The background of this experiment began with the fact that the experiments of Albert Michelson conducted in 1881-1887, were carefully analyzed.
Using Rhythmodynamics, the negative results of the Michelson experiment were explained very simply with the help of a newly discovered physical phenomenon – “standing wave compression”. From the perspective of Rhythmodynamics, any material body is modeled as a structure of oscillating atoms, between which electromagnetic standing waves are formed.
When a body moves in space at a certain speed, there is a compression of standing waves between oscillating atoms in the crystal lattice of the body, which causes a reduction in the size of the body itself.
In fact, because there is a synchronous reduction in the size of the interferometer itself when it moves in space, it is fundamentally impossible to fix the phase shift of the rays in the interferometer. This hypothesis was put forward at the time by the Dutch physicist Hendrik Lorentz, but he had no experimental evidence of his assumption, which much later appeared in Rhythmodynamics.
When analyzing the experiments of Albert Michelson, a natural question arose – is it possible to change the scheme of the experiment with the interferometer in such a way as to somehow “desynchronize the system” (the elements of the interferometer and its rays) and still fix the phase shift of the interferometer rays?
It turned out that it is possible. Thus, an experiment with an interferometer was conducted, which, in contrast to the Albert Michelson experiment, showed a positive result and a clear dependence of the interference fringes’ displacement on the system’s changing speed modes (acceleration and deceleration).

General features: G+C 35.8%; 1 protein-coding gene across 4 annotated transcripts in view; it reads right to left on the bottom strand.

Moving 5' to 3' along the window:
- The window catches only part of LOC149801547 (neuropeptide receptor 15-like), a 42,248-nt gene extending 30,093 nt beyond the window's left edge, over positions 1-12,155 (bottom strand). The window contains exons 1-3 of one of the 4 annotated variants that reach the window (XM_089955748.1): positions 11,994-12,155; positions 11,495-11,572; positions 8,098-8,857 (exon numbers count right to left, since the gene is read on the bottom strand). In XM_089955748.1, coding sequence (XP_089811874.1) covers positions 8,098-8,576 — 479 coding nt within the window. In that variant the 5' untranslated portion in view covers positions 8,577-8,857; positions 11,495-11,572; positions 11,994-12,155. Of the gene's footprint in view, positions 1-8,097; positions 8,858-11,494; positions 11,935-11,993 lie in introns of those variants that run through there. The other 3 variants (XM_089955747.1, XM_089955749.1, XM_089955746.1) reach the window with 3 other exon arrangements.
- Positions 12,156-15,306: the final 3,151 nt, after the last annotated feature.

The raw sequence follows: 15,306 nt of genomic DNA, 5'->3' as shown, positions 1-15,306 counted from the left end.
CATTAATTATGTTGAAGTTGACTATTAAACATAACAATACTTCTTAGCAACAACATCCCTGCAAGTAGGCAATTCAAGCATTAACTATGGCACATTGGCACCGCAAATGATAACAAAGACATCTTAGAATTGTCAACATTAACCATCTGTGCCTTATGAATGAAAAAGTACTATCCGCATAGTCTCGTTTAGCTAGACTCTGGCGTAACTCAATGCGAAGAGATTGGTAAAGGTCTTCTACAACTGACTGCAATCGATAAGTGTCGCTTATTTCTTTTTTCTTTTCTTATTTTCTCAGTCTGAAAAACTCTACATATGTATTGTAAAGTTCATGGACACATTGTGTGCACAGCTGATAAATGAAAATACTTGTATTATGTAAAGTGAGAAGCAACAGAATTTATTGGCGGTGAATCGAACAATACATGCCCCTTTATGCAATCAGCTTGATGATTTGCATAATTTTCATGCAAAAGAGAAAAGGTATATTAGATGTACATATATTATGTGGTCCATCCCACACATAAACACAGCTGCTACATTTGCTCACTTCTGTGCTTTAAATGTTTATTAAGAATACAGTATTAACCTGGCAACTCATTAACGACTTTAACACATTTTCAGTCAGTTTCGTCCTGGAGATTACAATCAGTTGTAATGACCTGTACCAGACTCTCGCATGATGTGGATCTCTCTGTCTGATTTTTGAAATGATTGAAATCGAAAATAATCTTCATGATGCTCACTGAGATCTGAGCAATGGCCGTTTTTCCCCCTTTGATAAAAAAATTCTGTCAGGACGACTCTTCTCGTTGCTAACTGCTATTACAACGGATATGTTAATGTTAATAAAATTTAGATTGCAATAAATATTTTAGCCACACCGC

This experiment also confirmed the hypothesis of synchronous size reduction of the interferometer according to the model representations in Rhythmodynamics. That is, it was found that in order to obtain the phase shift of the rays in the interferometer, it is necessary to temporarily “desynchronize” the system and this can be done only when the speed mode of the system changes (acceleration and deceleration). In addition, during the experiment, dependencies were revealed that allowed for the creation of a mathematical apparatus for measuring both the relative and the absolute velocity in space.
On the basis of the experimental data we can say that the assumptions of Isaac Newton and other researchers of the past centuries regarding the existence of the absolute frame of reference (AFR) are confirmed experimentally and since the experiment shows the fundamental possibility of determining absolute velocity in space, it also points to the revision of modern ideas about the physical picture of the world.
You can read a full report of the experiment here http://rhythmodynamics.com/index_files/Report_blok_Eng.pdf